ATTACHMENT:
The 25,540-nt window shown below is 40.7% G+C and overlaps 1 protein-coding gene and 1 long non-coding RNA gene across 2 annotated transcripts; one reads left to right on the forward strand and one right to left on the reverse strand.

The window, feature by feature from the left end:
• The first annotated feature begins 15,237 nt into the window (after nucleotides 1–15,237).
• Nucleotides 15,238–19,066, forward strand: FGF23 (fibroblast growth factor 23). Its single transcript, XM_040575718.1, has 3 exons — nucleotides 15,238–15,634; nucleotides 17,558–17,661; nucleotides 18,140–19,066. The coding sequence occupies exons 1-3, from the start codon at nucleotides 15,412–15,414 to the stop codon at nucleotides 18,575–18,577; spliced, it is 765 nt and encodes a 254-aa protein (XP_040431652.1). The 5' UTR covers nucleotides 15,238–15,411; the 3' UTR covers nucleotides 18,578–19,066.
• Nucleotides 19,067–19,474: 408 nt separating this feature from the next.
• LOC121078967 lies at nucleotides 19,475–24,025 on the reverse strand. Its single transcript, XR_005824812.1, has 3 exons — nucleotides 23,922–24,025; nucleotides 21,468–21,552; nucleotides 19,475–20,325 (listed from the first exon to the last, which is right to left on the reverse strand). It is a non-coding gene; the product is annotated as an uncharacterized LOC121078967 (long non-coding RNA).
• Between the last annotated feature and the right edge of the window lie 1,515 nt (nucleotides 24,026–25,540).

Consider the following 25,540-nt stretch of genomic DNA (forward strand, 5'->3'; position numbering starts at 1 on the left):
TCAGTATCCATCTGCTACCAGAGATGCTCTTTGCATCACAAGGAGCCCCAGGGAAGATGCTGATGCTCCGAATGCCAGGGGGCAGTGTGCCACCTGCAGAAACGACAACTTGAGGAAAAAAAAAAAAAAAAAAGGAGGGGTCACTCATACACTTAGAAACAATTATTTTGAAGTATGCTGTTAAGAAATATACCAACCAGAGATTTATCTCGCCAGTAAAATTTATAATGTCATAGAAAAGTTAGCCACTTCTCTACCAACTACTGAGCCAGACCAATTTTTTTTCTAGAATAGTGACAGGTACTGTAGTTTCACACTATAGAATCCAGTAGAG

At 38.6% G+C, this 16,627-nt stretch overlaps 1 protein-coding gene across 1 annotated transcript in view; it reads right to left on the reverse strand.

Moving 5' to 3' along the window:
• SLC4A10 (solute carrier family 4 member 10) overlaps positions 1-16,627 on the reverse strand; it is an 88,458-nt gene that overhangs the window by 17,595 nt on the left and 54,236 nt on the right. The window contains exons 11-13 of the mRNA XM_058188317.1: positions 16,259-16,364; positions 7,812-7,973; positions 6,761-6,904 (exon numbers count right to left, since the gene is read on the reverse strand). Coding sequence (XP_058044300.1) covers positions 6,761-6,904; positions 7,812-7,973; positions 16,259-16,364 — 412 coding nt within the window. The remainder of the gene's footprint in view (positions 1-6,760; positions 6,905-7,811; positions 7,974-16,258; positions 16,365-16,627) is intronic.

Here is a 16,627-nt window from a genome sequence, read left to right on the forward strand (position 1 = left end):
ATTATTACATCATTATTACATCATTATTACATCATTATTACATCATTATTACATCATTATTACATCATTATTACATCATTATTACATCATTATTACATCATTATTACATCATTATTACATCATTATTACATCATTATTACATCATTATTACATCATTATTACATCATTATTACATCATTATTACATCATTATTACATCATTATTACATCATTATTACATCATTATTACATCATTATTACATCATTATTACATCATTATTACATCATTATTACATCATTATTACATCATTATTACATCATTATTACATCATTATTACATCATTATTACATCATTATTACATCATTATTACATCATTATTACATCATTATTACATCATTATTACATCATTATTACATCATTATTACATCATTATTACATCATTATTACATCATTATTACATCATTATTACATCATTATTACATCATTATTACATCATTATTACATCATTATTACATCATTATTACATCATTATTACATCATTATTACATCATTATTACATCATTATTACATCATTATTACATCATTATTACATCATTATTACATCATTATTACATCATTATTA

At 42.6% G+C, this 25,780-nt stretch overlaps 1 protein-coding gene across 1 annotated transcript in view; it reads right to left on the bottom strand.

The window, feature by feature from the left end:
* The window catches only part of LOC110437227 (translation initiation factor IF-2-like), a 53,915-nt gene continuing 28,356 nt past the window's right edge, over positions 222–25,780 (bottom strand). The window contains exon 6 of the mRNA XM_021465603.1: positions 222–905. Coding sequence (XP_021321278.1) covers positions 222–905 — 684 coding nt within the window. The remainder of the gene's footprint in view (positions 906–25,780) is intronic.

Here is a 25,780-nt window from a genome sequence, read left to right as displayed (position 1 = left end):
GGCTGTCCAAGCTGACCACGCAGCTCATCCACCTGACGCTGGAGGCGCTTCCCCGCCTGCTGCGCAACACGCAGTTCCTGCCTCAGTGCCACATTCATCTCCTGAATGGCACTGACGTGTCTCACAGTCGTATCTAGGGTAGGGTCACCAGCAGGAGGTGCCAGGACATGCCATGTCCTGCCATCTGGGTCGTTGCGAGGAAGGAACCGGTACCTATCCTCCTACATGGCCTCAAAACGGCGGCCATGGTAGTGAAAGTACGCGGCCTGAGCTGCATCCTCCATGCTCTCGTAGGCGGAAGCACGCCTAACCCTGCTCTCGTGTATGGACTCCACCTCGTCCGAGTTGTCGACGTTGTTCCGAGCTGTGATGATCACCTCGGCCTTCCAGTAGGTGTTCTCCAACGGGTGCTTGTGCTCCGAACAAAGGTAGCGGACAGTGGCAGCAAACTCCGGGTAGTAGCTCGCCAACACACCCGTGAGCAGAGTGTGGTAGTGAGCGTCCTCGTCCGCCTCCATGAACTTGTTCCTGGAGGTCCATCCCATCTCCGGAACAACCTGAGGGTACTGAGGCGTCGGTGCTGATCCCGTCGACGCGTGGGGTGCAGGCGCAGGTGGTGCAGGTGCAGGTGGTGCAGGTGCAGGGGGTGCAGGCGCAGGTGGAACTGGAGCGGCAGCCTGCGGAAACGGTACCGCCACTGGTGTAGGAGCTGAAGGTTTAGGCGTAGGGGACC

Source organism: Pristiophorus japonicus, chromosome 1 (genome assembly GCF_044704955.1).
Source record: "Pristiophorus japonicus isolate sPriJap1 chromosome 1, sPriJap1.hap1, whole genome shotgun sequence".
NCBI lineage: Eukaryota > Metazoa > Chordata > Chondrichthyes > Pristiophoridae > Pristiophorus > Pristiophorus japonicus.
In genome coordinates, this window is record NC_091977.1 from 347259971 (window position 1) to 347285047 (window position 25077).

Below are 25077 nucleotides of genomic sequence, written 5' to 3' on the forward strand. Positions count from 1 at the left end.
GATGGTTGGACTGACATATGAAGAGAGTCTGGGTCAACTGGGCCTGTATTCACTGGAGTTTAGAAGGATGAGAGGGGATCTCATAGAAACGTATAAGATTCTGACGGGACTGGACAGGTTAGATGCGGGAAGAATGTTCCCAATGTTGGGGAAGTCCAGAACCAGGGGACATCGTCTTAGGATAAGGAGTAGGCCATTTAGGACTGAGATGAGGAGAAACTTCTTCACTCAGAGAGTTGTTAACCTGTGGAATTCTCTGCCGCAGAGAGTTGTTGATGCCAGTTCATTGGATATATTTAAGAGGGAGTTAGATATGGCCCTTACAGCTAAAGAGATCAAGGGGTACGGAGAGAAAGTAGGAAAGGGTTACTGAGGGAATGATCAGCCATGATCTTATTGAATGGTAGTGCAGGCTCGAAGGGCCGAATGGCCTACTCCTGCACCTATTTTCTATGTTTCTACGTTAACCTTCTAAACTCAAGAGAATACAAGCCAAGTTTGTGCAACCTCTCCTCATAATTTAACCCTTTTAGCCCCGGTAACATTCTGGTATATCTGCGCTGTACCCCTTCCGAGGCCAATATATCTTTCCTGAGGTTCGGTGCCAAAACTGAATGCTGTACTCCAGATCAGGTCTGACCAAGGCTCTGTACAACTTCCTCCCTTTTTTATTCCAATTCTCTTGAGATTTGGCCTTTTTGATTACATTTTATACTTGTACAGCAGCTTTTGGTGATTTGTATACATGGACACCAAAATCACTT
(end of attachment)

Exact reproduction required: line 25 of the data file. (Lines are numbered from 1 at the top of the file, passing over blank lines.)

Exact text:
GATGGTTGGACTGACATATGAAGAGAGTCTGGGTCAACTGGGCCTGTATTCACTGGAGTTTAGAAGGATGAGAGGGGATCTCATAGAAACGTATAAGATTCTGACGGGACTGGACAGGTTAGATGCGGGAAGAATGTTCCCAATGTTGGGGAAGTCCAGAACCAGGGGACATCGTCTTAGGATAAGGAGTAGGCCATTTAGGACTGAGATGAGGAGAAACTTCTTCACTCAGAGAGTTGTTAACCTGTGGAATTCTCTGCCGCAGAGAGTTGTTGATGCCAGTTCATTGGATATATTTAAGAGGGAGTTAGATATGGCCCTTACAGCTAAAGAGATCAAGGGGTACGGAGAGAAAGTAGGAAAGGGTTACTGAGGGAATGATCAGCCATGATCTTATTGAATGGTAGTGCAGGCTCGAAGGGCCGAATGGCCTACTCCTGCACCTATTTTCTATGTTTCTACGTTAACCTTCTAAACTCAAGAGAATACAAGCCAAGTTTGTGCAACCTCTCCTCATAATTTAACCCTTTTAGCCCCGGTAACATTCTGGTATATCTGCGCTGTACCCCTTCCGAGGCCAATATATCTTTCCTGAGGTTCGGTGCCAAAACTGAATGCTGTACTCCAGATCAGGTCTGACCAAGGCTCTGTACAACTTCCTCCCTTTTTTATTCCAATTCTCTTGAGATTTGGCCTTTTTGATTACATTTTATACTTGTACAGCAGCTTTTGGTGATTTGTATACATGGACACCAAAATCACTT